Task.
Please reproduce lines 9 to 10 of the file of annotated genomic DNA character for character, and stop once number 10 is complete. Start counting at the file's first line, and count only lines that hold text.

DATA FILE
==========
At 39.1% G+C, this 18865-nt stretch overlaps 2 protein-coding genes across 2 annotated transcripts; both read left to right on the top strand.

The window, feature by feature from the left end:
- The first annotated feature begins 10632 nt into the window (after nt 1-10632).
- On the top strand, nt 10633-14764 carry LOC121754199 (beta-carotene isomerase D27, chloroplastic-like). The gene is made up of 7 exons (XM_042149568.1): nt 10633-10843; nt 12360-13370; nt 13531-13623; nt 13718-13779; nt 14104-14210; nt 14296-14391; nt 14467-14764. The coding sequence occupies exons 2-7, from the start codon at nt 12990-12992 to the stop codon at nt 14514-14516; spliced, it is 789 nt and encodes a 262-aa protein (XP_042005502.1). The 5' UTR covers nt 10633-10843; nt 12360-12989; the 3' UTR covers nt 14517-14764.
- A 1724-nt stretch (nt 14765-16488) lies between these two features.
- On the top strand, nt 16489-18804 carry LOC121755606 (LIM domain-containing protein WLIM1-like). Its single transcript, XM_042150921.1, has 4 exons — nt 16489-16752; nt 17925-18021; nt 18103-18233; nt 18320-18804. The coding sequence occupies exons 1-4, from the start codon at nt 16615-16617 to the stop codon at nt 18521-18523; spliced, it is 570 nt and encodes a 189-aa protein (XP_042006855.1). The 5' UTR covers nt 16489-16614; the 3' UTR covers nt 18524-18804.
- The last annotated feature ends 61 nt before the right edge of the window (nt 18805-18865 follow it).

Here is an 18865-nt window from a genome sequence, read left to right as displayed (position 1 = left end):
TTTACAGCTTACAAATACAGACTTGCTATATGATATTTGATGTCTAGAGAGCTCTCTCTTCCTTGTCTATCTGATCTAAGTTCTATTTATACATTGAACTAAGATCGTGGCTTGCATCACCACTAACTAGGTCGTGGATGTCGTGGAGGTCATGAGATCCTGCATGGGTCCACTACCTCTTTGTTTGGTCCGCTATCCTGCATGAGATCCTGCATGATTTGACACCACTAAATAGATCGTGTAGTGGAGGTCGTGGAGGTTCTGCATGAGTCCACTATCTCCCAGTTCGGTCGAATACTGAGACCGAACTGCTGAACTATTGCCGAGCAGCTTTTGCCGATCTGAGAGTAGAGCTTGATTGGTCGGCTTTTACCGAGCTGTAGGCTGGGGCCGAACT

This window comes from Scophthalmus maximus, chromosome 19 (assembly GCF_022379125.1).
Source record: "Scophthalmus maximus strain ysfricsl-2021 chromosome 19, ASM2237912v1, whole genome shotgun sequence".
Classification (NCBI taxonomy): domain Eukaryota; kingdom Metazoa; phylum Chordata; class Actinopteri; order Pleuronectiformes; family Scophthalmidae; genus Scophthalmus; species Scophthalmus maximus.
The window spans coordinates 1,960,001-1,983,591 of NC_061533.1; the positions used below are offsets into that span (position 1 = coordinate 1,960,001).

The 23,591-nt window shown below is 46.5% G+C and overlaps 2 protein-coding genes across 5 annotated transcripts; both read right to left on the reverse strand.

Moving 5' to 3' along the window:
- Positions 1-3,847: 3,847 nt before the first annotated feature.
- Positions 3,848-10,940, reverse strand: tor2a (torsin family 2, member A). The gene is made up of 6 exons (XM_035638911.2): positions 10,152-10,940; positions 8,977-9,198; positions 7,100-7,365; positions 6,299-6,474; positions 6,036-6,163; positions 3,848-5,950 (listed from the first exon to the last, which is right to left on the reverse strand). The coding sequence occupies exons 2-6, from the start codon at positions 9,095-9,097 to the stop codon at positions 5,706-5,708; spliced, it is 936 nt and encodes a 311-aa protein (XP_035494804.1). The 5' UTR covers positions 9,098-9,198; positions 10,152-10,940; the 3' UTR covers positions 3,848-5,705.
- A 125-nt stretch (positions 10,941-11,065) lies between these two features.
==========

TTTACAGCTTACAAATACAGACTTGCTATATGATATTTGATGTCTAGAGAGCTCTCTCTTCCTTGTCTATCTGATCTAAGTTCTATTTATACATTGAACTAAGATCGTGGCTTGCATCACCACTAACTAGGTCGTGGATGTCGTGGAGGTCATGAGATCCTGCATGGGTCCACTACCTCTTTGTTTGGTCCGCTATCCTGCATGAGATCCTGCATGATTTGACACCACTAAATAGATCGTGTAGTGGAGGTCGTGGAGGTTCTGCATGAGTCCACTATCTCCCAGTTCGGTCGAATACTGAGACCGAACTGCTGAACTATTGCCGAGCAGCTTTTGCCGATCTGAGAGTAGAGCTTGATTGGTCGGCTTTTACCGAGCTGTAGGCTGGGGCCGAACT

This window comes from Scophthalmus maximus, chromosome 19 (assembly GCF_022379125.1).